On February 7, 2020, there were 34,876 confirmed cases of Covid-19 worldwide, but none in the United States. On that day, Fox News published a reassuring opinion piece co-authored by Republican Senator Richard Burr, arguing that the US is prepared to face any outbreak. Around February 13, a couple of days before the first confirmed cases in the US were discovered and before the stock markets began to plunge, Burr sold hundreds of thousands of dollars’ worth of stocks, many of which were in the hotel industry. Senator Burr’s stock sale was not public at the time; the sales were first reported by ProPublica only a month later.
We do not yet know whether Senator Burr’s decision to dump his stocks was based on confidential government information to which he had special access. On the one hand, new information on the Covid-19 pandemic was coming out every day, and perhaps Senator Burr was simply one of many investors who changed their minds regarding the outbreak and were lucky to exit the market in time. On the other hand, Senator Burr is the Chair of the Senate Intelligence Committee, which was receiving regular briefings on the coronavirus situation, so the suspicions towards him are understandable. (It also didn’t help matters that a few weeks after the publication of his op-ed Senator Burr told wealthy donors in a closed-door meeting that the Covid-19 outbreak “is probably more akin to the 1918 pandemic,” but never revised his previous public reassurances.) Whether justifiably or not, Senator Burr was harshly criticized (including on this blog), with many calling for his resignation, and he has been sued for insider trading by a shareholder of one of the companies whose stocks he dumped. In addition to the criticism leveled at Senator Burr, several commentaries, including Cristina’s post on this blog, have argued that this incident demonstrates the need to amend the 2012 STOCK Act to impose stricter limitations on the freedom of senior US government officials, including Members of Congress, to trade in stocks.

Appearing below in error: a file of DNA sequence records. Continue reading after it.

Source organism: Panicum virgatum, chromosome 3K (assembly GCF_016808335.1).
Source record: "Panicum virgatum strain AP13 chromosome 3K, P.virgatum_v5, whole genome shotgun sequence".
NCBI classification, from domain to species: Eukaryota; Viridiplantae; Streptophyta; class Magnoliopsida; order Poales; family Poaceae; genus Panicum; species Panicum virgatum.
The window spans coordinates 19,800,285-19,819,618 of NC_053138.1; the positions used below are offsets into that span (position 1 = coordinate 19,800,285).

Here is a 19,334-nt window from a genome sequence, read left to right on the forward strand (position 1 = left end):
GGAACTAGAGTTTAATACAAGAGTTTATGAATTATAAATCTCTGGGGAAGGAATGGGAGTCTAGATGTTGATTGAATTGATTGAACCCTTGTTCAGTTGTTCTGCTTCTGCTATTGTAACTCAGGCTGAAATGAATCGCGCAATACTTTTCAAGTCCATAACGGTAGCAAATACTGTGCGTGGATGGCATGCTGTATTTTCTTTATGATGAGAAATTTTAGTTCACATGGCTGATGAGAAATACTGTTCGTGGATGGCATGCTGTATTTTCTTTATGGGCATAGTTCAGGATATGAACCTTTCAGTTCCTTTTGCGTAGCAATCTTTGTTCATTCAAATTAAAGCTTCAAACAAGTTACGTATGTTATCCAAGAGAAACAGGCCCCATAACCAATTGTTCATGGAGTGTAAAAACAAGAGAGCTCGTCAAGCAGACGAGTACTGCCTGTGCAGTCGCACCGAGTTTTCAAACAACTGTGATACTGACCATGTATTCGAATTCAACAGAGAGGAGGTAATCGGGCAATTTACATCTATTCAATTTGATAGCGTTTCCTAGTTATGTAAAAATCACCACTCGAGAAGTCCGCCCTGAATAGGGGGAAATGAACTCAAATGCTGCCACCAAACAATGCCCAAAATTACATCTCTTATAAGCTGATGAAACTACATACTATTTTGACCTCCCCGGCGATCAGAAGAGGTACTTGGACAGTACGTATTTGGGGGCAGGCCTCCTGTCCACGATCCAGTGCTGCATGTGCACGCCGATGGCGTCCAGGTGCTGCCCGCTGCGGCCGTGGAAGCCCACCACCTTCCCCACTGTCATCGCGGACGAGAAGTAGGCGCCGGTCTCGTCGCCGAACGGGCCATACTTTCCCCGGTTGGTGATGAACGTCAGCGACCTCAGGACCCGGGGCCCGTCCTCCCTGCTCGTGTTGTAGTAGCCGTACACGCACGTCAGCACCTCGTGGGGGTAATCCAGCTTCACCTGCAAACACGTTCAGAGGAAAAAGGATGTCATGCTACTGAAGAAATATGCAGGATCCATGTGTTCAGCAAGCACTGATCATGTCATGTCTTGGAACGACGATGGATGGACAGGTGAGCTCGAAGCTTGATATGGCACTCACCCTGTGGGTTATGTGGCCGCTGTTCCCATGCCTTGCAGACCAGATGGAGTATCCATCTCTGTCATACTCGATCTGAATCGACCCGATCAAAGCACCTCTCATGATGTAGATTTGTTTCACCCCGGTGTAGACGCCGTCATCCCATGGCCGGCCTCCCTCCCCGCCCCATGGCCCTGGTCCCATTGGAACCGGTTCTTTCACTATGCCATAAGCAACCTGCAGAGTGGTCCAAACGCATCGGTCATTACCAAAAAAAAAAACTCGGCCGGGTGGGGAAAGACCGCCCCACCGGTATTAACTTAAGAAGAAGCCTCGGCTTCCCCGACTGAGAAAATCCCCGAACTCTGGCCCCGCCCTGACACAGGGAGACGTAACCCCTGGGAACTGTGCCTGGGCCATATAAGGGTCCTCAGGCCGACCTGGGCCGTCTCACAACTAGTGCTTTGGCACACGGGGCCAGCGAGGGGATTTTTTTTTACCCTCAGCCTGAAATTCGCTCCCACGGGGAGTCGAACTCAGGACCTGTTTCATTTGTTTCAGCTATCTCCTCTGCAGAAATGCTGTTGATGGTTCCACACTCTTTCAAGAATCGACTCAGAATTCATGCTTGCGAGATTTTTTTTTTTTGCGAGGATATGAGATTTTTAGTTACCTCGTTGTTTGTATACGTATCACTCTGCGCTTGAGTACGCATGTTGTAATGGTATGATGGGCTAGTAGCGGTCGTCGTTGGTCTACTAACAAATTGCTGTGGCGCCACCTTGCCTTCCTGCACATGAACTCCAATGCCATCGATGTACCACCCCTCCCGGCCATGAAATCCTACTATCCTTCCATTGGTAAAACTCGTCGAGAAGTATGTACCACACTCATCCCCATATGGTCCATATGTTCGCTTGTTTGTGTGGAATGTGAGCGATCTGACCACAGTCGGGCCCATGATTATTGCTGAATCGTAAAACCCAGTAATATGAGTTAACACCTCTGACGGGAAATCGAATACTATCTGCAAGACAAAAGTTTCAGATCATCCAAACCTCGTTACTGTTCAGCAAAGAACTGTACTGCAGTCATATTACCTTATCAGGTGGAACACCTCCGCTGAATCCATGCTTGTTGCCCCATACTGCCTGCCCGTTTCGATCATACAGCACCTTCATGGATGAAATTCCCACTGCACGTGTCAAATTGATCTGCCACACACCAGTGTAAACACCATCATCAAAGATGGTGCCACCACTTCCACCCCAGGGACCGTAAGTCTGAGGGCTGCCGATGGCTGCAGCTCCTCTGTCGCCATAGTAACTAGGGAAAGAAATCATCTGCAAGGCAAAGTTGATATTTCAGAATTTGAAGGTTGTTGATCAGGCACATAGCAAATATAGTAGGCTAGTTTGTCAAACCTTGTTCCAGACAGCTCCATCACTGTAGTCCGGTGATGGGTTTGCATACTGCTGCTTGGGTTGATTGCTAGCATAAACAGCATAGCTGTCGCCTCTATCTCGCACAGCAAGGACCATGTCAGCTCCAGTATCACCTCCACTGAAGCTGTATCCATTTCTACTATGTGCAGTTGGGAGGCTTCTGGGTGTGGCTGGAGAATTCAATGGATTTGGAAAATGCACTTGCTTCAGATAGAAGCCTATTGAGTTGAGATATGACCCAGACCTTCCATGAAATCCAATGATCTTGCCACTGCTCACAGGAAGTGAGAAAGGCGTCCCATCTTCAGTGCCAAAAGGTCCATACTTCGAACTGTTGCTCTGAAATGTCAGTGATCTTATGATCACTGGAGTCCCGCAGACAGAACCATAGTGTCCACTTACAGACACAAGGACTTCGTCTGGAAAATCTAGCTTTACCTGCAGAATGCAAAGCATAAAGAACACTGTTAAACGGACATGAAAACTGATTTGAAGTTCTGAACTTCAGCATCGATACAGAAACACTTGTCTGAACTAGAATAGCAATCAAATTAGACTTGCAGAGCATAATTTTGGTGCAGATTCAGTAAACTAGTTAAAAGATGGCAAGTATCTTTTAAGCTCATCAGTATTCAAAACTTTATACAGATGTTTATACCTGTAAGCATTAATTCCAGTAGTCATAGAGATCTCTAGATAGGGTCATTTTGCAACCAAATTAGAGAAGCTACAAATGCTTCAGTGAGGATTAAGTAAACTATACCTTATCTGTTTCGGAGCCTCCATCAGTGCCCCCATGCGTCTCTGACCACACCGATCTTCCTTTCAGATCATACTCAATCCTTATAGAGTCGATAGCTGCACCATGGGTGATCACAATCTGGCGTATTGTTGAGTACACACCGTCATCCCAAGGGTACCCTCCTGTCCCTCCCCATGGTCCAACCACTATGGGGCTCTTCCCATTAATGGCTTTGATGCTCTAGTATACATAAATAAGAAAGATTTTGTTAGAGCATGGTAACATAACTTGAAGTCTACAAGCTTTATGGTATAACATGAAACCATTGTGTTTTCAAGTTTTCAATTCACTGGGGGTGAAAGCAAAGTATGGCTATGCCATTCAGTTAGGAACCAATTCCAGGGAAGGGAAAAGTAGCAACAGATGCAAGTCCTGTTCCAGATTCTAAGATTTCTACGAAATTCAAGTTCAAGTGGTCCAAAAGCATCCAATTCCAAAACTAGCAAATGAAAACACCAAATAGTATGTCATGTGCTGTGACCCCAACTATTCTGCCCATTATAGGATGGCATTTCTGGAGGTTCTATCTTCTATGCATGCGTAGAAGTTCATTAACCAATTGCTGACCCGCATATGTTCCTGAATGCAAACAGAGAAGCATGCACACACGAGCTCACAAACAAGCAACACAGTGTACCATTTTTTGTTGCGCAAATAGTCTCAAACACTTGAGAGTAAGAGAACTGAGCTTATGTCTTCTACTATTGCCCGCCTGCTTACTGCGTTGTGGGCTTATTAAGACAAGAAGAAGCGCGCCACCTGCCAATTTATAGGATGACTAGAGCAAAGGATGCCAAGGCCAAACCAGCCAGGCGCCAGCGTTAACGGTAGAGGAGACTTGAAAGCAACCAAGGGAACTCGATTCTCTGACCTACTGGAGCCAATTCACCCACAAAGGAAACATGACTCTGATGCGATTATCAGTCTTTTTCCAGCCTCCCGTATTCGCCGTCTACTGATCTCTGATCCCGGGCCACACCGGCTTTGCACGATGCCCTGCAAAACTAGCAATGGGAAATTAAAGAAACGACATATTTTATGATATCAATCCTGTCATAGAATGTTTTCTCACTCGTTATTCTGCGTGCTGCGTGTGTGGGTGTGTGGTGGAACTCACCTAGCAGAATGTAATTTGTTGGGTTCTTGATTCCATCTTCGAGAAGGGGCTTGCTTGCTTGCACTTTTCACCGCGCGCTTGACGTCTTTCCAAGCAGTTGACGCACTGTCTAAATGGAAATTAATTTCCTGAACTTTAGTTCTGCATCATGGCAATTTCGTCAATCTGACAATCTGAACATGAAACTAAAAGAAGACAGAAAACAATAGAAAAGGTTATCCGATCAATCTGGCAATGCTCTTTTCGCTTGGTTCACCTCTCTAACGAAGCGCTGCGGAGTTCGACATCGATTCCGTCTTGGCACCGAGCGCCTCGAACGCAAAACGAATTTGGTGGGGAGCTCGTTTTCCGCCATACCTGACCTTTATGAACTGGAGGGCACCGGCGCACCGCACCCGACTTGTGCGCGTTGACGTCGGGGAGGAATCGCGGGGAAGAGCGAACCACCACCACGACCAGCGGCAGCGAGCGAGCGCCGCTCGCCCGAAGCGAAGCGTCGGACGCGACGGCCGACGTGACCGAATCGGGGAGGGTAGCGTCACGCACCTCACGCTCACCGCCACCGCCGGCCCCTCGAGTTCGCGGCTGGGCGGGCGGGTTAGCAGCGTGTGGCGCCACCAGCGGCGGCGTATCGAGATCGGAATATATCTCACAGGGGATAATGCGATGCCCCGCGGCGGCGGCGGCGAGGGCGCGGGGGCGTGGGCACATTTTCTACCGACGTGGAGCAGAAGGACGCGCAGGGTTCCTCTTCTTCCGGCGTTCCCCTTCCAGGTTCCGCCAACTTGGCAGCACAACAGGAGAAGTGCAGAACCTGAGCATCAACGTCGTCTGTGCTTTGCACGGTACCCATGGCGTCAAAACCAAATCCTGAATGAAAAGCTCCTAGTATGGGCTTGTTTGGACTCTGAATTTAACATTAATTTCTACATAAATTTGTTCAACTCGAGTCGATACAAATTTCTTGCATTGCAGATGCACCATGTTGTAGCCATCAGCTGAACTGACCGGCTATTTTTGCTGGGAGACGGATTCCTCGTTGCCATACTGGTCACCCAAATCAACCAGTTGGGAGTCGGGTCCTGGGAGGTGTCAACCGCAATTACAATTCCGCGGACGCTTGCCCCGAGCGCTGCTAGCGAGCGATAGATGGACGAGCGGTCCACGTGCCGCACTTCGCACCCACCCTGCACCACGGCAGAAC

My perspective is somewhat different. While I acknowledge the legitimate concerns that motivated calls to strengthen prohibitions on stock trading by government officials, in my view regulation should be more focused on ensuring the transparency of those trades, rather than on further limiting or blocking stock trading.
For starters, given adequate transparency, insider trading by self-interested public officials, though ethically troublesome, is often (though not always) less harmful than insider trading by corporate executives. The main rationale behind prohibiting insider trading by corporate executives is that an executive with nonpublic information about her firm’s future performance can buy or sell the firm’s shares in a way that benefits her at the expense of the shareholders, and that the collective effect, if such behavior is pervasive, is an increase in the cost of obtaining capital. This rationale, however, barely holds for public officials, who are most likely to possess nonpublic information that relates to entire sectors (or to the market as a whole), rather than to some specific firm. And even if several public officials trade on their nonpublic information, this is unlikely to have more than a negligible effect on the stock market as a whole.